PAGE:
Brave New Government?

Crossposted at The Rockefeller Republican


Barack Obama is the first major politician who really “gets” the Internet. Sure, Howard Dean used the Web to raise money. But Obama used it to build an army. And now, that army of digital kids expects to stick around and help him govern. Crowd-sourced online brainstorming sessions? Web sites where regular folks hash out policy ideas and vote yea or nay online? A new government computer infrastructure that lets people get a look into the workings of Washington, including where the money flows and how decisions get made? Yes to all those and more. “This was not just an election-this was a social movement,” says Don Tapscott, author of Grown Up Digital, which chronicles the lives of 20-somethings raised on computers and the Web. “I’m convinced,” Tapscott says, “that we’re in the early days of fundamental change in the nature of democracy itself.” – Daniel Lyons and Daniel Stone NEWSWEEK

There is no denying we live in a technological age where the idea of communication is evolving faster and faster each year. But before we leap into this brave new world of government, which is instantly responsive and instantaneously lead by the masses we should stop and seriously consider what exactly we are getting ourselves into. Should the general populace be that empowered?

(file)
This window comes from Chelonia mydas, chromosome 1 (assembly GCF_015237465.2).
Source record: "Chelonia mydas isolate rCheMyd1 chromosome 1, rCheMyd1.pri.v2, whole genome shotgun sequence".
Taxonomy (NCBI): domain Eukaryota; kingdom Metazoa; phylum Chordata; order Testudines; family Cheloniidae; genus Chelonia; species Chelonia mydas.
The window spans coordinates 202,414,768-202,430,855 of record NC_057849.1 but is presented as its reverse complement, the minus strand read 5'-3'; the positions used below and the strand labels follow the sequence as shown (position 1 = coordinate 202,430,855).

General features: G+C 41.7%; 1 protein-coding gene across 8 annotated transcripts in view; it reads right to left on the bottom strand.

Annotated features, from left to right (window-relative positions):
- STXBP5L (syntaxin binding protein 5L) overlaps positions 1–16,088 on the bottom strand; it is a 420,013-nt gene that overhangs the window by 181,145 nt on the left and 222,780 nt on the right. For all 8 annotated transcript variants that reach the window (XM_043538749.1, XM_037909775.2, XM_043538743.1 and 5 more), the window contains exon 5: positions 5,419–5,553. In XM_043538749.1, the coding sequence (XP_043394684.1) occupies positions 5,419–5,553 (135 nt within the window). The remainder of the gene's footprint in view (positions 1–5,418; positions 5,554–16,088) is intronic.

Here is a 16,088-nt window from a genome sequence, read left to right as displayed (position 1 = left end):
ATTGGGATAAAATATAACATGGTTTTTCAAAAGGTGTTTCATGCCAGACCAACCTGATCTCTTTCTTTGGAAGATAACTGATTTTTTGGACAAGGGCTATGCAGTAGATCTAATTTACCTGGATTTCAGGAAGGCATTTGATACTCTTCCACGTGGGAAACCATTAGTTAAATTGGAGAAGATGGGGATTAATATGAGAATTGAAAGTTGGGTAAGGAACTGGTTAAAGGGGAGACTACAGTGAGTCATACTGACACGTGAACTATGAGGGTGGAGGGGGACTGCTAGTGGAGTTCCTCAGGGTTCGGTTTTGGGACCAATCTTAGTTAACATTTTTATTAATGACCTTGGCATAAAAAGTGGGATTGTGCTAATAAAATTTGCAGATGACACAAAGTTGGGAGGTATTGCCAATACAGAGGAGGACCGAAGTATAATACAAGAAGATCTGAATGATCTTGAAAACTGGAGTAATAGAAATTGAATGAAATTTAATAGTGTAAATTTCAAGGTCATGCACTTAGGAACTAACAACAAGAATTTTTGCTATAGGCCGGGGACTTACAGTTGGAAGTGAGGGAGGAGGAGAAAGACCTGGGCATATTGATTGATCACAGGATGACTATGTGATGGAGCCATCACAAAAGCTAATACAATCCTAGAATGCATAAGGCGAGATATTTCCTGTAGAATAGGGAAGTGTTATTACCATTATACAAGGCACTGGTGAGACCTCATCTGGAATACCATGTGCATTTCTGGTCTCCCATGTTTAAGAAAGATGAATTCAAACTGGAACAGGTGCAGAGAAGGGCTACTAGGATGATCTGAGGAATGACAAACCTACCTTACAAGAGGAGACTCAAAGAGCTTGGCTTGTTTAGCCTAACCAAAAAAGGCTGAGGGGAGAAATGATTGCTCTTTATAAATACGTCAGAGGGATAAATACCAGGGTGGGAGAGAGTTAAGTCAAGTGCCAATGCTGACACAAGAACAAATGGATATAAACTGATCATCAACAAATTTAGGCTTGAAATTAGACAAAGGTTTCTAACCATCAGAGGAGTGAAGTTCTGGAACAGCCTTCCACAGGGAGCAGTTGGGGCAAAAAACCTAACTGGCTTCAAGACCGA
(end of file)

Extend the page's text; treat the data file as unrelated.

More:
The Founding Fathers did not even want the senate or the president to be elected by the general public, never mind have regular brainstorming sessions with them. For all the complaining about the electoral college in the modern era, it was exactly this body that was suppose to shield the highest reaches of government from the uninformed and/or misinformed masses. The thought then was that the common farmers and laborers were not adequately educated in the issues, and did not have the requisite knowledge to make informed decisions about important governmental matters. Have we really changed that much? Remember most of the new digital age gets its news from John Stewart, Jay Leno et al. For all the attention that Joe the Plumber got in the recent election cycle, does anyone on either side of the political spectrum want him expounding on economic theory to Obama via a fireside web chat? I’ll stick with Larry Summers myself.

Whatever the risks, the president-elect has made it clear he wants all those voices at the table, building a grass-roots-style government that won’t always agree with him. That could mean tens of millions of voices, all with different thoughts and priorities, constantly fighting for one man’s ear.

Aside from the questionable qualifications of the masses, there is also the issue of too many hands in the kitchen. Anyone who has ever sat on a committee, whether it is on the job or in the local PTA, knows, more voices do not necessarily mean better decisions. In fact the opposite is often true. And besides, once the novelty wears off most people abandon the committee and the real work is left to the few who are truly committed to the cause. Between our jobs, our families, our passion and hobbies, there is often little time at the end of the day to devote to auto bail outs, energy policy or international relations. This is why we elect leaders.

If Obama truly wants to change how government works maybe he should reach father back into the past than FDR and the New Deal for inspiration. The Founding Fathers knew something about human nature and how a government should work. Maybe we should listen?

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